As announced during the briefing by Ducati Corse chief Filippo Preziosi at Ducati's Wrooom! launch event, the Bologna factory's test team has headed to Jerez to continue work on the modifications made to the Desmosedici GP11 based on the input from Valentino Rossi after the Valencia tests. The list of changes is impressive: different forks, a revised front subframe/chassis with more flex, altered triple clamps, a different swingarm, a different electronics package. Enough to keep test riders Franco Battaini and Vito Guareschi (taking off his team manager's hat to make way for his test rider's helmet) busy for three whole days at Jerez.
No times were released - as is so often the case when the test team rides - and the times set would not be a true reflection of the state of the Ducati, as both Guareschi and Battaini are a tick or so slower than a MotoGP regular, but the press release issued from the test spoke of progress being made. The emphasis is clearly on improving the front end of the Ducati, it's weak point almost from the inception of the 800 project, and Vito Guareschi reported some improvements in that area, while Battaini worked on the electronics. Just how fruitful the work has been will only truly be visible at Sepang, once Valentino Rossi and Nicky Hayden take to the track again for the first of the official MotoGP test at the beginning of February.
Here's the official Ducati press release:
FIRST DAY OF TESTING AT JEREZ FOR GUARESCHI AND BATTAINI
A three-day Ducati MotoGP development test began today in Spain, at Jerez de la Frontera. Two teams, under the guidance of Technical Director Filippo Preziosi, supported official test rider Franco Battaini and Vittoriano Guareschi, who temporarily replaced his Team Manager duties with those of a rider.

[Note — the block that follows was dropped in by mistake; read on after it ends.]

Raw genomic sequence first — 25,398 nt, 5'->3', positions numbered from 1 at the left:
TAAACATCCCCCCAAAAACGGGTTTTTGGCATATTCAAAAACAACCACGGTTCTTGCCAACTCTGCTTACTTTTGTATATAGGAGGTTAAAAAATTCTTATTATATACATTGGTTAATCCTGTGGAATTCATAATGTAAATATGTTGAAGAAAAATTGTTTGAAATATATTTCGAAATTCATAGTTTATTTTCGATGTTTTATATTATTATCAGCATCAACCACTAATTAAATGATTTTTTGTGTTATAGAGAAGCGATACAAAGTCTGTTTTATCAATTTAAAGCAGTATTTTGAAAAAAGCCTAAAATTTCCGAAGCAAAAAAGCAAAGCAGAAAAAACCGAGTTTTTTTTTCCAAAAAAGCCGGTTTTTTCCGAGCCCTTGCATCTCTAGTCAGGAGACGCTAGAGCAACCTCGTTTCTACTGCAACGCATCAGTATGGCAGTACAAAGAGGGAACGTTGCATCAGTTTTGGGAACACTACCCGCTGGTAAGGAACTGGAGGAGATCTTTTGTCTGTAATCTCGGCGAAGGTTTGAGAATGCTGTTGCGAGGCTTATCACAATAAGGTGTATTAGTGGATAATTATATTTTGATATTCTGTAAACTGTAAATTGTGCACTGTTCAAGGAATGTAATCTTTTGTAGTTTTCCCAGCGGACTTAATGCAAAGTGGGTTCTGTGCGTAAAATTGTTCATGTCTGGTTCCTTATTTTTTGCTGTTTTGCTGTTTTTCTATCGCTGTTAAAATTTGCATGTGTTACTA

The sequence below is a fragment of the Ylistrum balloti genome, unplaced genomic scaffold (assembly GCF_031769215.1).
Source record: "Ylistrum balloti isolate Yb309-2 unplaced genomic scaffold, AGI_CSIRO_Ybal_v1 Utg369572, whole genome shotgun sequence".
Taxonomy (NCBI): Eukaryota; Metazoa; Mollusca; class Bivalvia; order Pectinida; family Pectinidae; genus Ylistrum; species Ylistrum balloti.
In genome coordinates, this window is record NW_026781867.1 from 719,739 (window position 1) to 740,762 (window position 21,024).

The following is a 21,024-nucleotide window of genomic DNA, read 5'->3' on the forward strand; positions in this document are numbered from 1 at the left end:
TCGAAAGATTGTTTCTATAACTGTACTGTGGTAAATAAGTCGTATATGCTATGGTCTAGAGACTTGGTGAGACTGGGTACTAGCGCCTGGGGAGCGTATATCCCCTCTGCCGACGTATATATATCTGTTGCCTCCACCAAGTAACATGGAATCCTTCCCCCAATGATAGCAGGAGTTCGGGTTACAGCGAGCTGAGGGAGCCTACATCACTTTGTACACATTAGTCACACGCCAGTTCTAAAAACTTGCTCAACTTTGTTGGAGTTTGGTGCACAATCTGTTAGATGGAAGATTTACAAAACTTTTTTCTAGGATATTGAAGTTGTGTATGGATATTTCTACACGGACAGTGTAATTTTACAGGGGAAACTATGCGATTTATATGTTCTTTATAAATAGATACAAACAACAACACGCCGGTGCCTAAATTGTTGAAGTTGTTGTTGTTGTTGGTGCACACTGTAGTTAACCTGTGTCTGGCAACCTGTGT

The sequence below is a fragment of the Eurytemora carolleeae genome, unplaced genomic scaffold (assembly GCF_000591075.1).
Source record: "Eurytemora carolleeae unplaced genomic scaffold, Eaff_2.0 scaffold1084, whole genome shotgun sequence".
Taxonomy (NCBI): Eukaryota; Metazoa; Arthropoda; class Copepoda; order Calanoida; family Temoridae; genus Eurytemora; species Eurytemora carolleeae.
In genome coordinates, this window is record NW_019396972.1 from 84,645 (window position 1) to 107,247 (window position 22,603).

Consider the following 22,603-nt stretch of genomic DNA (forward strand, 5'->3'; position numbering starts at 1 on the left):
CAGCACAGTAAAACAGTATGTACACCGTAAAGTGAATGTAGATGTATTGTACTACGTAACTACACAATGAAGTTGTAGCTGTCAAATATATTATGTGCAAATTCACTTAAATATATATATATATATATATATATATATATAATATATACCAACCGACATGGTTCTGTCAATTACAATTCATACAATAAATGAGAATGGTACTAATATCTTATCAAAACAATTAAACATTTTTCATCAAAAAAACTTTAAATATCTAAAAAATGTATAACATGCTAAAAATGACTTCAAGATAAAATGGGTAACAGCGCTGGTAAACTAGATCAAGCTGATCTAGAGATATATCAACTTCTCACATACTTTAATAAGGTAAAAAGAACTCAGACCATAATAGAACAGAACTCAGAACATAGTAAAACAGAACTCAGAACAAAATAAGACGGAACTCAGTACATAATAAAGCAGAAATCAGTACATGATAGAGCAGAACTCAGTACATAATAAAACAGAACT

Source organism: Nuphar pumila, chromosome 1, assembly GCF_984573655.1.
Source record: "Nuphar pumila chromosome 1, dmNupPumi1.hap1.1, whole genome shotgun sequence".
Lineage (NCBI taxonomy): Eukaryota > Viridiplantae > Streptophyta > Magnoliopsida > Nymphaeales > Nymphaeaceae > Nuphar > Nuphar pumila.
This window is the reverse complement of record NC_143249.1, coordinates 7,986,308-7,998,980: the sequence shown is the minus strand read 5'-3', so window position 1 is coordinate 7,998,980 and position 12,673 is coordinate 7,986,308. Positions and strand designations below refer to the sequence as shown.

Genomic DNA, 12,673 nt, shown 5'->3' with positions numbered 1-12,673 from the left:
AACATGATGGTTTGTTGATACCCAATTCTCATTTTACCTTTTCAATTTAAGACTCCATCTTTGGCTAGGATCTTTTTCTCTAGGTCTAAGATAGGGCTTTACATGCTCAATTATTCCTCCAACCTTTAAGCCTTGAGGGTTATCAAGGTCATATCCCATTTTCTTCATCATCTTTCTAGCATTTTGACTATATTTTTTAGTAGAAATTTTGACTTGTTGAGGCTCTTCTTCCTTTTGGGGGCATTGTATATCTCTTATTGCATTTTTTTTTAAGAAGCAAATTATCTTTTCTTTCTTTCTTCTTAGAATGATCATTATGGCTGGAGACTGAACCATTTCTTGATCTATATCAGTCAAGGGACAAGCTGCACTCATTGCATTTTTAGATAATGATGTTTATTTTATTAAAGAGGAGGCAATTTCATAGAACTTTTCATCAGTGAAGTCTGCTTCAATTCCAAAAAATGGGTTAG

The test is being carried out to speed up the setup work of the Desmosedici GP11 for the two factory Ducati Marlboro Team riders, Valentino Rossi and Nicky Hayden, who will take to the track themselves at the Sepang test in the first week of next month (February 1-3).
It was a sunny day, but with high humidity in the morning, as is often the case at the Andalusian circuit, and Guareschi and Battaini were only able to get on the track around midday.
"It was a very productive day," said Vittoriano Guareschi after completing 50 laps, "even though the track's grip was really bad, in part because of the high humidity and in part because the F3 test that took place until yesterday left the asphalt quite dirty. As planned, ‘Batta' (Franco Battaini, 60 laps) and I divided the responsibilities. I worked on the chassis with the goal of improving turn-in, while Franco concentrated on the electronics, including the new anti-wheelie and anti-spin systems that we're testing and adjusting. I think I found a couple of interesting things with set-up that help with the front-end feel. We worked on ride height, seat position, and on many aspects of bike set-up that will help with all of the data-acquisition work that are necessary to be ready for Malaysia, when Vale and Nicky will ask us to change the bike in various ways. It's a refinement process that will proceed for the two days in order to speed up the factory riders' work in Malaysia."